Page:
National Wildlife Cooperative: The Missing Link


“Our Mission at National Wildlife Cooperative is to document and aid growth of wildlife
cooperatives across the United States – Cooperatives focused on any form of wildlife or habitat management”

In 2008, at the age of 12, I started my first Quality Deer Management (QDM) Cooperative. Our
family farm was only 30-acres, and at the time we didn’t see any mature whitetails. After
scouring the internet for every resource and obtaining some guidance from the Quality Deer
Management Association (QDMA), I set out to talk to my neighbors about their deer
management goals. Slowly, our co-op grew, one neighbor and one year at a time. By 2019, a
decade later, this cooperative spanned over 1200 acres and encompassed 10 properties used by
hunters, landowners, and even hunting clubs.



Simultaneously, as a masters student at the University of Georgia, I conducted research for the
United States Fish and Wildlife Service (USFWS) in partnership with the QDMA. This research
ignited my interest in private landowner wildlife cooperatives. Over the course of two years
(2016-2018), I surveyed and sampled over 45 Deer Management Cooperatives (DMCs) in five
states (Georgia, Missouri, Michigan, New York, and Texas), that spanned over 600k acres
and comprised over 2,800 hunter/members.

During this research, we discovered one of the most glaring problems with private landowner
cooperatives across the national landscape: no national coordination, no national database, no
national map, and a lack of national guidance on how to form and maintain co-ops. These
cooperatives are local landowners working off handshake agreements for the betterment of
wildlife management on their property. They can go undetected, unformalized, and have gone
underappreciated by the wildlife conservation community for decades. Conservation
organizations urge their members to form “co-ops” to accomplish management goals, but they
provide minimal guidance after providing the initial idea of forming a co-op. This guidance then
falls on the co-op leaders who work locally and independently, in most cases with no help from
conservation organizations or their state wildlife officials, constantly trying to keep their group

I can’t tell you how many times I would call co-op leaders just for them to say, “Thank you for
doing this research, thank you for highlighting what we are doing! I am glad we are finally
getting noticed”, followed by, “My buddy has a co-op down the road, here is his contact info. He
would love to talk to you, pick your brain, and be involved.” To my surprise, no one (besides this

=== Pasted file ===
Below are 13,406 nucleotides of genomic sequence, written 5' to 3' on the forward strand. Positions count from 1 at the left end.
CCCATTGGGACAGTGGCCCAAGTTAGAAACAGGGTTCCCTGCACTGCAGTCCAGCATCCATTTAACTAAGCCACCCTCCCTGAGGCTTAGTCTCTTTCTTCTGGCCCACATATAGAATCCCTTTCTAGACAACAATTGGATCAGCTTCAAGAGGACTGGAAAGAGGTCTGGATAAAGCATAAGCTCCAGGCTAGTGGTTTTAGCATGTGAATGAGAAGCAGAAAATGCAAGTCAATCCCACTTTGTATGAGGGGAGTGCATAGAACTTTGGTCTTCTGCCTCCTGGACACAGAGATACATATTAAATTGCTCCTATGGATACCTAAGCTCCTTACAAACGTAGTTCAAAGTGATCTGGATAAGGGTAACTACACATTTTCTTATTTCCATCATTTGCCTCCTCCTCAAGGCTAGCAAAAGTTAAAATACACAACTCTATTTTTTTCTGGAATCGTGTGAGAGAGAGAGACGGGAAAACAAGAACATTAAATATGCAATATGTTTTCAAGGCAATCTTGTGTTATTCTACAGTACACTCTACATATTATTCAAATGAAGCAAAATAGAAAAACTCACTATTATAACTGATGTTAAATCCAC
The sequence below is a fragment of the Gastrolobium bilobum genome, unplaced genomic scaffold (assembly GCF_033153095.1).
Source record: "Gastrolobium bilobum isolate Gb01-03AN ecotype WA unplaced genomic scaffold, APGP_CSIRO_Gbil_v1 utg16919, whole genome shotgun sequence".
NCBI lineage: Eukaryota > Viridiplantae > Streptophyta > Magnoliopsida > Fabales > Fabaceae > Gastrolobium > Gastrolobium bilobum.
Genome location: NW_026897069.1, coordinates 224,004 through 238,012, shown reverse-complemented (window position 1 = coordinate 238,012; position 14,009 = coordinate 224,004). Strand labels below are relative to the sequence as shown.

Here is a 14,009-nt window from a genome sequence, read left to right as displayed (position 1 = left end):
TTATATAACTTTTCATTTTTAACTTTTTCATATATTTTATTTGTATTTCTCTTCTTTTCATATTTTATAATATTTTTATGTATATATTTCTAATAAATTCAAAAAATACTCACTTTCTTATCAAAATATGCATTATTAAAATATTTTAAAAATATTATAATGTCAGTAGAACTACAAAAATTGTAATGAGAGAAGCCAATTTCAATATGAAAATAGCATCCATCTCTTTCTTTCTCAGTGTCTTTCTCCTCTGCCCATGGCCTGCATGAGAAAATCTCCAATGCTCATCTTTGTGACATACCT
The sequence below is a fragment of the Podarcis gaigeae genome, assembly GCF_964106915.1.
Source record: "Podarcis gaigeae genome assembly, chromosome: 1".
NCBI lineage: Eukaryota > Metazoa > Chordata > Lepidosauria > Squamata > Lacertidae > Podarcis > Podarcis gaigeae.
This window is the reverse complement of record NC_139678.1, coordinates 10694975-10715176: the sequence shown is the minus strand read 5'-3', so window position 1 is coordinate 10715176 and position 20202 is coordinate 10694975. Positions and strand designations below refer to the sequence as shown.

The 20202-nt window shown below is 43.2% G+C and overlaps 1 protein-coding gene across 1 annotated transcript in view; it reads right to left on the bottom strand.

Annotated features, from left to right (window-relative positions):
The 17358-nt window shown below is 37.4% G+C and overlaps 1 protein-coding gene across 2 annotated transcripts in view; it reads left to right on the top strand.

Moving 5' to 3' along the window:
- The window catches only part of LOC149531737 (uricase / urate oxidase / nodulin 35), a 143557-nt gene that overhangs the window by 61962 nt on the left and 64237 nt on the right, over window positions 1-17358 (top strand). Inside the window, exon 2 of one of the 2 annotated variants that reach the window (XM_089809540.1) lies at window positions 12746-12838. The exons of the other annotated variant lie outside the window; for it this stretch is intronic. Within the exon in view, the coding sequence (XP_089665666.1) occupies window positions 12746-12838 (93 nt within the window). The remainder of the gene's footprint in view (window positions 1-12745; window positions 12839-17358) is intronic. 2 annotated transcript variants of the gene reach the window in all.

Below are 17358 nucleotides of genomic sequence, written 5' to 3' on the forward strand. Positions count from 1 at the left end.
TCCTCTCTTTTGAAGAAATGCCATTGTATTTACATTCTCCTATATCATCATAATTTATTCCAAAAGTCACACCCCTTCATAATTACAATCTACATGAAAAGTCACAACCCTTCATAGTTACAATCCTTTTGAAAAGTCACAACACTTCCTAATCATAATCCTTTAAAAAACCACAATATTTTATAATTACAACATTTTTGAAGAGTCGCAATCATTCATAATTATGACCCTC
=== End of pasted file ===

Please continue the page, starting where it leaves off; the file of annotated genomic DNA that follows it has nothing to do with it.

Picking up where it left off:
co-op leader) knew about the existence of this other wildlife co-op — not the state wildlife
agencies (with a few exceptions), and not the conservation organizations that tout private
landowner co-ops as a key tool in the future of wildlife management and landscape conservation.
These grassroots wildlife managers now have an outlet that will help them, connect them, and be
with them along this journey in their local communities just as much as they are inside of state or
federal capitol buildings.



Simply, that is why I helped spearhead a group of diverse wildlife professionals that have
their ear to the ground to formalize the National Wildlife Cooperative project. This
project provides a platform for co-op leaders to use for cooperative-centric articles, advice, and
soon be a place to store their co-op information interactively. This is a platform built by co-op
members and believers, for the co-op member, to highlight and promote co-ops across the United
States – a place that provides cooperatives information, guidance, coordination, consultation, and
a conservation data hub on a co-op by co-op basis. In this manner, we can quantify what hunters,
habitat managers, and wildlife enthusiasts are providing for wildlife through voluntary
landowner conservation partnerships; ultimately giving you, the landowner and hunter, a national
voice based on your local grassroots impact.

We look forward to this journey while working with our volunteer industry partners to provide
co-op centric articles by the most respected names in co-ops and wildlife habitat
through a quality platform for co-ops of all backgrounds (deer, turkey, quail, pollinators, etc.).
This joint project will allow for co-ops to grow, connect, and aid national conservation efforts –
one acre and co-op at a time!

Co-op Specialist / National Wildlife Cooperative
Hunter Pruitt

Jared Van Hees

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